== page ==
(Click on the thumbnail image to see a larger picture.)The new keyboard is very easy to use. Anyone who owns a recent Macintosh will understand, as the iPad keyboard is essentially the same keyboard as ships with all the new iMacs. That is, the keys are the same although the electronics have been changed. The top row of keys are used as Function Keys on the iMac while the labels on the iPad keyboard have been changed to iPad-specific functions on the new keyboard. The new "function key replacements" include such things as increase screen brightness, decrease screen brightness, play (typically used with audio or video playback), increase volume, decrease volume, lock, and more.
Like the iMac, the iPad keyboard has all the normal navigation keys: backspace, forward space, up one line, down one line, (and when used with the Apple Command key) page up, and page down. However, the differences between the two keyboards are also significant. The iMac keyboard is a wireless Bluetooth device that requires no cables or connections to the Macintosh. It is also battery powered. In contrast, the iPad keyboard is permanently attached to a docking station. The iPad drops into the docking station and is held at about a 60-degree angle so that it is easy to read the screen and to type at the same time. The iPad can only be used in portrait mode when used with the external keyboard, there is no capability to use it in landscape mode. The iPad keyboard is powered by the iPad's internal, rechargeable battery.
Of course, there is no mouse. You use your own finger as the mouse, the same as using the iPad without a keyboard.
The back of the docking station has a connector for the iPad's connecting and charging cable, as well as an earphone jack for plugging in external earphones or speakers. I can envision the iPad being used as a replacement for a desktop or laptop computer for many people who do not need the extra functionality of a dedicated computer.
The user can also connect the docking station to a TV or video projector using a compatible cable such as the iPad Dock Connector to VGA Adapter or the Apple Component or Composite AV Cable. You can watch videos, although at lower resolution than normal, by playing back the videos on this tiny device and watching on a television set or larger monitor.
This keyboard/docking station combination will be especially useful for non-techies who appreciate the ease of use of the iPad. Use it at home for surfing the web, reading and writing email messages, listening to music, or watching video. Then you simply grab the iPad, pull up, and detach it from the docking station to take it with you as a portable device.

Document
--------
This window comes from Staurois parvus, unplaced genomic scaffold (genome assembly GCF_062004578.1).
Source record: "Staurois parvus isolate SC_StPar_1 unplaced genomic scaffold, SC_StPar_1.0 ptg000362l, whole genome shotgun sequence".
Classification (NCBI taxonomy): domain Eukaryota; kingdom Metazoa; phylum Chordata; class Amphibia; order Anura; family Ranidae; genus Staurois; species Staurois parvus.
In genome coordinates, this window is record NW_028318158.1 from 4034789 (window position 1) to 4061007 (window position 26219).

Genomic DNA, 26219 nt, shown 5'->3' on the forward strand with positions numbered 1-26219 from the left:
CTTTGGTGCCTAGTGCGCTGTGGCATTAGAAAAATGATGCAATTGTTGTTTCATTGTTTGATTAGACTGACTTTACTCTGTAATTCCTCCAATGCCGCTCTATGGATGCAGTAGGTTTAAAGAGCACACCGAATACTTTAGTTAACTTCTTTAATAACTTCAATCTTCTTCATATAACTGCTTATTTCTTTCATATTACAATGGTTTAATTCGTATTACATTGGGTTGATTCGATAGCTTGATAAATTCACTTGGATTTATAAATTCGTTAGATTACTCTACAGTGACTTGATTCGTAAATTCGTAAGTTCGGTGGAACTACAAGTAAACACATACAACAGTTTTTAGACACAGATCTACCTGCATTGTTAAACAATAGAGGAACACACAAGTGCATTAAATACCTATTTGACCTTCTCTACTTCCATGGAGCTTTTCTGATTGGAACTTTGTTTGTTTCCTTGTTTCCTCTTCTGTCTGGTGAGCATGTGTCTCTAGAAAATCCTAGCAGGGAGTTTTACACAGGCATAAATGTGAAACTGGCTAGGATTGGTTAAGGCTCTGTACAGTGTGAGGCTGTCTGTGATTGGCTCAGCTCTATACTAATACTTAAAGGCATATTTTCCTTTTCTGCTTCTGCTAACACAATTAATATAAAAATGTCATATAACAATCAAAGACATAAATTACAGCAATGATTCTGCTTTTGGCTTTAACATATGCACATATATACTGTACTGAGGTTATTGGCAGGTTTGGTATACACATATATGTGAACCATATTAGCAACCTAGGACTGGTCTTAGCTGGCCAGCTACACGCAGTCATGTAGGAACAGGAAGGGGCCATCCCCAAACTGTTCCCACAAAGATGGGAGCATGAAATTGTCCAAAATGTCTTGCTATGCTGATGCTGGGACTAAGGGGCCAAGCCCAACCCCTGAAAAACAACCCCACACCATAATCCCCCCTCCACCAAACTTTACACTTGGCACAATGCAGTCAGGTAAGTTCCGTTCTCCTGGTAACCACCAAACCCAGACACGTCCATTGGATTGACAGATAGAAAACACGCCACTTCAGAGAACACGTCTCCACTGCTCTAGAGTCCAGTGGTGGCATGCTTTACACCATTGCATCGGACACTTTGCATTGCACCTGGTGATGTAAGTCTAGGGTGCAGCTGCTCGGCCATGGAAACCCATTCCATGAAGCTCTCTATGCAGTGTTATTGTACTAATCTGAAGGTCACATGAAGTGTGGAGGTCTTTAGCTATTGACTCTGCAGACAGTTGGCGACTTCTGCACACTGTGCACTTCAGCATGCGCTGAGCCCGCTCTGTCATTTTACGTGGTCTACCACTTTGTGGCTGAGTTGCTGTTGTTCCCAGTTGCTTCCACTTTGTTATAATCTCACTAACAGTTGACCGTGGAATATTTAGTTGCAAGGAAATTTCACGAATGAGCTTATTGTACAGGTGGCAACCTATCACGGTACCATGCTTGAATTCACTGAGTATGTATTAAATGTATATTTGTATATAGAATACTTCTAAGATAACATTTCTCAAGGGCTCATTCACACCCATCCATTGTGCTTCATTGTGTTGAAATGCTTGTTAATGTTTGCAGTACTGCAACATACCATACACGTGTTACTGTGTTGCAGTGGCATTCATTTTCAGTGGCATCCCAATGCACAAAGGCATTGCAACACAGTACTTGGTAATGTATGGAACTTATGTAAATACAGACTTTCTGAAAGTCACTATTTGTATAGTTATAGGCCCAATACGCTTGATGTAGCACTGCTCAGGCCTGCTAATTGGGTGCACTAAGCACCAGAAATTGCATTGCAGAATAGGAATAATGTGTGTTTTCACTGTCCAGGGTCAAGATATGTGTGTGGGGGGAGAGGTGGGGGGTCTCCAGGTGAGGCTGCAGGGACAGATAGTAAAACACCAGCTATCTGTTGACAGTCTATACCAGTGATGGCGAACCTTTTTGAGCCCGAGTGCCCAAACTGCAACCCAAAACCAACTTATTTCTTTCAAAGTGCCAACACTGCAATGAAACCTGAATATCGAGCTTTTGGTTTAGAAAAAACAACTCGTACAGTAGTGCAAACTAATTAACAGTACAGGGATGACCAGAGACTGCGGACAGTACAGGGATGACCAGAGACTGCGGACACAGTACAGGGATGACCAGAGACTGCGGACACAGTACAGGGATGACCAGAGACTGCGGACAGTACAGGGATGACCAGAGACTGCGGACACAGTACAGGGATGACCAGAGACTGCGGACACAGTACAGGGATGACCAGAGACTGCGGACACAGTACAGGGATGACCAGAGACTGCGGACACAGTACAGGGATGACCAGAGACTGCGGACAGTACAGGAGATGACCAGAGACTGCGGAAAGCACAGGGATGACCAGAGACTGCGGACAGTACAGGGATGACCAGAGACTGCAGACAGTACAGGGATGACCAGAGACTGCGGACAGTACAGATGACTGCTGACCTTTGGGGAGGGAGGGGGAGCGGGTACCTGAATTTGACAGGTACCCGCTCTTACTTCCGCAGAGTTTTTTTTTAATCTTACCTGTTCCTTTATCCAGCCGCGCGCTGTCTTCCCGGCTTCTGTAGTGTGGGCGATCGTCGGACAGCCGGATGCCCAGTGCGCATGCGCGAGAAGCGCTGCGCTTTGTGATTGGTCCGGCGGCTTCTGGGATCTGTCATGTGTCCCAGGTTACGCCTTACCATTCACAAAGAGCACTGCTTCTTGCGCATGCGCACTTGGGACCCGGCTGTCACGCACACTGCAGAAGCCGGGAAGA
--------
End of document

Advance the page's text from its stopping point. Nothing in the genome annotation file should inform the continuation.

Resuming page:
I must say that I am impressed by the small size of the keyboard and iPad combination. The keyboard itself is about 11 inches wide while the iPad itself (when in the vertical position) is seven-and-a-half inches wide. This combination will fit in a very tiny space, such as found in many college dorm rooms.
In my opinion, the iPad external keyboard converts the device into a real computer. I suspect I will use the new external keyboard often. If I am going out for just a few hours or an overnight trip, I will probably leave the keyboard behind as I won't have much use for it. However, on longer trips, I will probably toss the keyboard into my carry-on bag. The keyboard and attached docking station only add a few ounces to the luggage although it is a bit oddly shaped and does not fold. I'll be careful when packing it, probably cushioning the keyboard/docking station with socks and underwear.
On the downside, I find that moving the iPad from its carrying case to the keyboard and back again is awkward, even a bit frustrating. The iPad doesn't fit into the keyboard/docking station when inside the carrying case. You must remove the iPad from the case before inserting it into the keyboard/docking station.
Actually, there's nothing wrong with the keyboard; the problem is the carrying case. The case is shaped like a book's covers and the iPad slides in and out. "Slide" might be the wrong word. The case is made of a rubberized material and the iPad doesn't slide in and out easily. The iPad "sticks" to the carrying case and sliding it in or out takes some effort. This isn't a "show stopper" problem. I'll still use both the carrying case and the keyboard/docking station as needed, but I am prepared to tussle with it a bit.
Even with this minor drawback, I like the keyboard/docking station and plan to use it often. After using the new keyboard for a few minutes, I paid for and downloaded Pages, the $9.95 word processing application for the iPad. I can now use this one-pound slate computer as a real writing tool.
If you are thinking of purchasing an iPad, I'd suggest that pay the extra money for the external keyboard. I suspect you'll be glad you did. As I said before, "In my opinion, the iPad external keyboard converts the device into a real computer."
That last sentence was copied-and-pasted using the keyboard's Command-C and Command-V keys.
The iPad keyboard/docking station sells for $69 and is available directly from Apple at as well as from Apple retail stores, although I suspect the stores will have a difficult time keeping it in stock.